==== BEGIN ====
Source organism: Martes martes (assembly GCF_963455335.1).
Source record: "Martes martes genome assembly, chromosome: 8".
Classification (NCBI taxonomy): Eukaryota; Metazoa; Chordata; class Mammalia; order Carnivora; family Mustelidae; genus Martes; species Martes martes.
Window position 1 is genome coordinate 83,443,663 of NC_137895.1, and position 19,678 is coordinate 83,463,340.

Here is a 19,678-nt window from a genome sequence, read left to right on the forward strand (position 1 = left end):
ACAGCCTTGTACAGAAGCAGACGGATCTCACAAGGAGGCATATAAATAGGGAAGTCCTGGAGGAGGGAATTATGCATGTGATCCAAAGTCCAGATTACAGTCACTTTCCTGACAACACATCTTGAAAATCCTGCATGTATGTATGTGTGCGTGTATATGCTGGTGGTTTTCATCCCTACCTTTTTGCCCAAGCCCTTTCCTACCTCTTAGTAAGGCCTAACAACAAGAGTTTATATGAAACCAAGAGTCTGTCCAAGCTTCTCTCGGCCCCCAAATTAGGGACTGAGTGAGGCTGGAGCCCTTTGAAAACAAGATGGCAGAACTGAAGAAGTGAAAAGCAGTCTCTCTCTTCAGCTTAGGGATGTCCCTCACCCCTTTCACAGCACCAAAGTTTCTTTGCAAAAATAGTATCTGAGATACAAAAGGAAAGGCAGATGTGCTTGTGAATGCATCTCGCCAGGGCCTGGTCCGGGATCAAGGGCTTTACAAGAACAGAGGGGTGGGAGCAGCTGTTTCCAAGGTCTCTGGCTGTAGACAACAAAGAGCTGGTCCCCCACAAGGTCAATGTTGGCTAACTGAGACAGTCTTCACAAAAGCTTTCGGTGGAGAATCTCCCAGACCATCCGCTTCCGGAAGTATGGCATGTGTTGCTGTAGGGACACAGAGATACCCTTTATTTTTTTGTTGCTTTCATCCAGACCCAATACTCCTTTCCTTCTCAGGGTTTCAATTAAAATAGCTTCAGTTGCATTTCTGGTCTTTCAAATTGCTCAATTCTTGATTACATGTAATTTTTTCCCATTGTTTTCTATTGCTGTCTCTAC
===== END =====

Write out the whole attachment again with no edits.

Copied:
Source organism: Martes martes (assembly GCF_963455335.1).
Source record: "Martes martes genome assembly, chromosome: 8".
Classification (NCBI taxonomy): Eukaryota; Metazoa; Chordata; class Mammalia; order Carnivora; family Mustelidae; genus Martes; species Martes martes.
Window position 1 is genome coordinate 83,443,663 of NC_137895.1, and position 19,678 is coordinate 83,463,340.

Here is a 19,678-nt window from a genome sequence, read left to right on the forward strand (position 1 = left end):
ACAGCCTTGTACAGAAGCAGACGGATCTCACAAGGAGGCATATAAATAGGGAAGTCCTGGAGGAGGGAATTATGCATGTGATCCAAAGTCCAGATTACAGTCACTTTCCTGACAACACATCTTGAAAATCCTGCATGTATGTATGTGTGCGTGTATATGCTGGTGGTTTTCATCCCTACCTTTTTGCCCAAGCCCTTTCCTACCTCTTAGTAAGGCCTAACAACAAGAGTTTATATGAAACCAAGAGTCTGTCCAAGCTTCTCTCGGCCCCCAAATTAGGGACTGAGTGAGGCTGGAGCCCTTTGAAAACAAGATGGCAGAACTGAAGAAGTGAAAAGCAGTCTCTCTCTTCAGCTTAGGGATGTCCCTCACCCCTTTCACAGCACCAAAGTTTCTTTGCAAAAATAGTATCTGAGATACAAAAGGAAAGGCAGATGTGCTTGTGAATGCATCTCGCCAGGGCCTGGTCCGGGATCAAGGGCTTTACAAGAACAGAGGGGTGGGAGCAGCTGTTTCCAAGGTCTCTGGCTGTAGACAACAAAGAGCTGGTCCCCCACAAGGTCAATGTTGGCTAACTGAGACAGTCTTCACAAAAGCTTTCGGTGGAGAATCTCCCAGACCATCCGCTTCCGGAAGTATGGCATGTGTTGCTGTAGGGACACAGAGATACCCTTTATTTTTTTGTTGCTTTCATCCAGACCCAATACTCCTTTCCTTCTCAGGGTTTCAATTAAAATAGCTTCAGTTGCATTTCTGGTCTTTCAAATTGCTCAATTCTTGATTACATGTAATTTTTTCCCATTGTTTTCTATTGCTGTCTCTAC